What We Learnt From The US Defense Report On UFOs

July 23, 2021 1:00 AM ‐ UFOs

This article is more than two years old and was last updated in February 2024.

US Defense Report On UFOs
At the start of the year, President Trump signed an emergency relief bill committing $2.3 trillion to help the country recover from the coronavirus outbreak.

The 5,600-page document contained a few linked requests, some of which weren't related to the COVID-19 pandemic, one of which was concerned with the intelligence agencies research of UFOs.

The document asked almost all of the US intelligence agencies to submit an unclassified report on all they know about unidentified flying objects to the Senate intelligence committee within 180 days, with details about the US government's task force researching Unidentified Aerial Phenomena (UAPs) - more commonly known as UFOs.

At the end of June, the highly anticipated report was made public and now we've had a few weeks to digest what was revealed, what exactly does the Pentagon's unclassified report tell us about UFOs and alien visitations to Earth?

What Did The Report Reveal?

The first thing to point out about the report, which is titled 'Preliminary Assessment: Unidentified Aerial Phenomena', is that it was put together by the Office of the Director of National Intelligence with input from various US government departments including the Air Force, FBI and Defense Advanced Research Projects Agency (DARPA).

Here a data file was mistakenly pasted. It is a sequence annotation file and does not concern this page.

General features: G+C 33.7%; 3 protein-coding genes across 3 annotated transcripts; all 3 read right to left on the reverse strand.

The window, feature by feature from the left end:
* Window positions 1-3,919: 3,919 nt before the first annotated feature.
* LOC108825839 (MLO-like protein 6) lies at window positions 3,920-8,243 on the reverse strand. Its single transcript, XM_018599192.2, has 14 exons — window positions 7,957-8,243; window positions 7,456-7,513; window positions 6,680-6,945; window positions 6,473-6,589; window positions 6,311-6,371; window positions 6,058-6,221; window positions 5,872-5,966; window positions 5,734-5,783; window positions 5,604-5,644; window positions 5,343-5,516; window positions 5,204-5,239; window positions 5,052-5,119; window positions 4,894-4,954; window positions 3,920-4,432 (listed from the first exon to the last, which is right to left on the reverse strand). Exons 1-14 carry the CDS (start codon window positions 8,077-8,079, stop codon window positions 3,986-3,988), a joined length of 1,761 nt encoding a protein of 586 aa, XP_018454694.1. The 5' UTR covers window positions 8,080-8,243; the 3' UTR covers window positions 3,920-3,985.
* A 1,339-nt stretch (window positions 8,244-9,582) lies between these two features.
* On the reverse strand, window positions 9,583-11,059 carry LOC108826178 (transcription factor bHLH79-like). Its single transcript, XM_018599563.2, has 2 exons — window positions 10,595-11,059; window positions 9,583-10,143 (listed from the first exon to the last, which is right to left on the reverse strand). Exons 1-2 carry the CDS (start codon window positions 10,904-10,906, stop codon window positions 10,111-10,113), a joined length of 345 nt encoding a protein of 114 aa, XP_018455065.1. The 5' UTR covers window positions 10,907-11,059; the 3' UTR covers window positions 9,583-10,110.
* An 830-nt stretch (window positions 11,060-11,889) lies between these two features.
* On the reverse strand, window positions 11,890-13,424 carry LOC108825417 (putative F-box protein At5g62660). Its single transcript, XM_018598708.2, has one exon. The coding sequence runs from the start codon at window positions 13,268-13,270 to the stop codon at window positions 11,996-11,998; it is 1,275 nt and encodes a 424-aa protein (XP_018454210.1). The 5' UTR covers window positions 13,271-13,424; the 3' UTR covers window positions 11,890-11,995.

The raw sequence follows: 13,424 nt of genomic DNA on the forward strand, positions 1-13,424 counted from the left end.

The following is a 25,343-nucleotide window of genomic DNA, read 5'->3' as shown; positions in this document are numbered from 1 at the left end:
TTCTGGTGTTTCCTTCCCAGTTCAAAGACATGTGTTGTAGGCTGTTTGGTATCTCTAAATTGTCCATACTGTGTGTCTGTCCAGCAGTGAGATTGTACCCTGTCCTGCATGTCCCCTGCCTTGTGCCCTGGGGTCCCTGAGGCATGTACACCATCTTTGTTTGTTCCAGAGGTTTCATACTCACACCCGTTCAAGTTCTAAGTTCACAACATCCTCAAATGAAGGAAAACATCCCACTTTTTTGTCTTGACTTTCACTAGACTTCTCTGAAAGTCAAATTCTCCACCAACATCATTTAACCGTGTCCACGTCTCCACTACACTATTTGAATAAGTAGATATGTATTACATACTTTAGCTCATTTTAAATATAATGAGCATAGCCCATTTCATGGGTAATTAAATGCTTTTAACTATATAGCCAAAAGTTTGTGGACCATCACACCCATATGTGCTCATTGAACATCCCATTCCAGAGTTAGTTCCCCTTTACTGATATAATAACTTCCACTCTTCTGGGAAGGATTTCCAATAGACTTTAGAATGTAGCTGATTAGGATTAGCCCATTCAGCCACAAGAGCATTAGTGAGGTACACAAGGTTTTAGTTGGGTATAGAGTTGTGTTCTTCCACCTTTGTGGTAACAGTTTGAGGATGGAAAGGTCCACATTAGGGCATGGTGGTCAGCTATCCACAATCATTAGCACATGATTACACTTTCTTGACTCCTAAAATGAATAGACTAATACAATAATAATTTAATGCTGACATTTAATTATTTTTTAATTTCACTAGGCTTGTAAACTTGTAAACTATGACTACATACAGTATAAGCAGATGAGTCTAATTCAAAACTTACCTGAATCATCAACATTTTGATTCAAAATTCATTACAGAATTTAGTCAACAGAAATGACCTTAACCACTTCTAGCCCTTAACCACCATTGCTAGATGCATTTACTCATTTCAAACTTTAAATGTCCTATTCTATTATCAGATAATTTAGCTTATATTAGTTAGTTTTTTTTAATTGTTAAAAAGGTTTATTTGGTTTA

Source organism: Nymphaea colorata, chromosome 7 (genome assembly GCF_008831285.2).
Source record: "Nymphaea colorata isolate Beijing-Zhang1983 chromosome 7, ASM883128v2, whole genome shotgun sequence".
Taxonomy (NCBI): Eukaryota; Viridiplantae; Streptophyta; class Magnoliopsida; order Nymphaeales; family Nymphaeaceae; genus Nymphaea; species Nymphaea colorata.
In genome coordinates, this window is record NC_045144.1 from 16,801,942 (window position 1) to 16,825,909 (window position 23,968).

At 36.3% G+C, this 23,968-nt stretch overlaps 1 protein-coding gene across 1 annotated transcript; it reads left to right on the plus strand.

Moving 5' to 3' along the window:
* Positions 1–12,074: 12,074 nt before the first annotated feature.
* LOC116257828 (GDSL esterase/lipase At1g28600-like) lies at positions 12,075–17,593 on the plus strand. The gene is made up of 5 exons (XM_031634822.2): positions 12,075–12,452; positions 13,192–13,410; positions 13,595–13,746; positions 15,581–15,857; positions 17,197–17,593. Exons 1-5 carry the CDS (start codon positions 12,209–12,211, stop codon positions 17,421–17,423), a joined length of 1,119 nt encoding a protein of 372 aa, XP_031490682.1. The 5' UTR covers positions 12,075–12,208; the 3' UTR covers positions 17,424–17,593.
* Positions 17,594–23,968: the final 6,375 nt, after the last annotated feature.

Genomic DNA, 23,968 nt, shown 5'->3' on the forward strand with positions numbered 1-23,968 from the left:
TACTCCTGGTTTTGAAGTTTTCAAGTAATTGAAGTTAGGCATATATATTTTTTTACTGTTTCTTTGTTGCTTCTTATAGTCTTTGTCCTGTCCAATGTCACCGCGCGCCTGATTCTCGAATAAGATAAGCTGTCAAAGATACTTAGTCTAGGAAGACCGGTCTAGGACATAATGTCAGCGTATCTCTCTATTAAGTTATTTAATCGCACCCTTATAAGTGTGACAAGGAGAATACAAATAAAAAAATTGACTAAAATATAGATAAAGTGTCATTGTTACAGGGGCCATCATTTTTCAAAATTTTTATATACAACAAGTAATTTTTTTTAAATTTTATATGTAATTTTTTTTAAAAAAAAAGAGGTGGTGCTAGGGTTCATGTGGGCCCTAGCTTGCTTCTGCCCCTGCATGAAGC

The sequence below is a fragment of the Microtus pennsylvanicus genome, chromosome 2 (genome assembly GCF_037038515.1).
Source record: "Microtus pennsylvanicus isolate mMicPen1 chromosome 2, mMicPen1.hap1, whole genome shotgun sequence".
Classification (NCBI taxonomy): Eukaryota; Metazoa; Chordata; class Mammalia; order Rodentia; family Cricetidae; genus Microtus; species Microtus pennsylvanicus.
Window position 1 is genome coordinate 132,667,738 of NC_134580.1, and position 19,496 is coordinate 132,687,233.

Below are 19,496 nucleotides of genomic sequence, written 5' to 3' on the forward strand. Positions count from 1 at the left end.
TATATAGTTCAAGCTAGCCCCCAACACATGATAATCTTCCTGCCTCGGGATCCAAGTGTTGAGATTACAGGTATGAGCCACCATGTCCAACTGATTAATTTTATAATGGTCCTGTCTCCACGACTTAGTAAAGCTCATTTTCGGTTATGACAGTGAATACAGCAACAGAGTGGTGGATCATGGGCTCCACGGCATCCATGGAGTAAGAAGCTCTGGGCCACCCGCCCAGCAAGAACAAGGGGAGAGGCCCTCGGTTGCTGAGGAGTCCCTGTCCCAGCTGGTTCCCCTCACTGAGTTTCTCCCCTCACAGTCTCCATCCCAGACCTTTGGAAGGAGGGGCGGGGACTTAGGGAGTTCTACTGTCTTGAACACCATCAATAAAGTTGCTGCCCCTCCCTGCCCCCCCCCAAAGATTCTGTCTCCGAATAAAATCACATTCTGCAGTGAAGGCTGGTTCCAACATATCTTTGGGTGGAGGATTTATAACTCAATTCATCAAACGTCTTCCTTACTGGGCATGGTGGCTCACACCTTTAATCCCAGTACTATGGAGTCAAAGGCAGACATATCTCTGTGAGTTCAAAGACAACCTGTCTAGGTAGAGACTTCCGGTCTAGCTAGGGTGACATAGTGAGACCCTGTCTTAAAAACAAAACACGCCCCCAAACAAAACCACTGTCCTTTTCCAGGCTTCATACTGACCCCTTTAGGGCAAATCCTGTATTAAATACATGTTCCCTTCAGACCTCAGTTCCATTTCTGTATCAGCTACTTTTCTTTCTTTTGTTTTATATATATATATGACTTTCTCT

In fact all together, 18 different government departments contributed to the report, which examined 144 UAP incidents from the past two decades, but despite all this, the report is only nine pages long. Meaning this is a very broad overview with no details of specific cases, whether the objects in question were ultimately identified or not.

It should also be noted that the report does not once mention the term extraterrestrial or alien, this means it also doesn't specifically rule out non-terrestrial causes for UAPs. In fact the report concludes that "a handful of UAPs appear to demonstrate advanced technology," although admittedly the number of these incidents is small, in just 18 incidents unusual movement patterns or flight characteristics were observed.

The report also clarifies, "in a limited number of incidents, UAP reportedly appeared to exhibit unusual flight characteristics. These observations could be the result of sensor errors, spoofing, or observer misperception and require additional rigorous analysis."

Perhaps the biggest revelation in the report is that the Department of Defense formed an Unidentified Aerial Phenomena Task Force (UAPTF), which shows that this unexplained phenomenon is taken seriously by government officials.

The report makes it clear that UAPs "pose a safety of flight issue and may pose a challenge to US national security." This potential national security threat is mainly due to the fact that most reports of UAPs seem to represent "physical objects," as the majority of the reports saw the object register across multiple sensors, rather than just visual observations.

These security concerns are mostly due to the risk that these reports suggest a possible increase in "airborne clutter". It lists some of the possible causes of this clutter as some very down-to-Earth things, including "birds, balloons, recreational unmanned aerial vehicles (UAV), or airborne debris like plastic bags."